Brooding might have evolved late in modern birds

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Birds that lived at the time of the dinosaurs might have been too heavy to sit on clutches of eggs without breaking them, according to an analysis of primitive avian fossils. The findings suggest that incubation might be a defining feature of modern birds, evolving only in the past 100 million years.

Some palaeontologists have criticized the study, in part because the idea flies in the face of evidence that some non-avian dinosaurs closely related to birds sat atop nests on the ground. The accepted view by many researchers was that some dinosaurs were already brooding nests to incubate their eggs, which would suggest that the behaviour evolved long before the proliferation of modern groups of birds, following a mass-extinction event 66 million years ago.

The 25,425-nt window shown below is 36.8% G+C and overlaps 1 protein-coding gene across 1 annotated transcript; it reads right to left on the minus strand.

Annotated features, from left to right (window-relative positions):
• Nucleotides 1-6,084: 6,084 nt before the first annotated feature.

Many fossils of early birds have been discovered in the past three decades — particularly in China — but direct evidence of their reproductive behaviour has been elusive, says palaeontologist Charles Deeming at the University of Lincoln, UK, who led the analysis.

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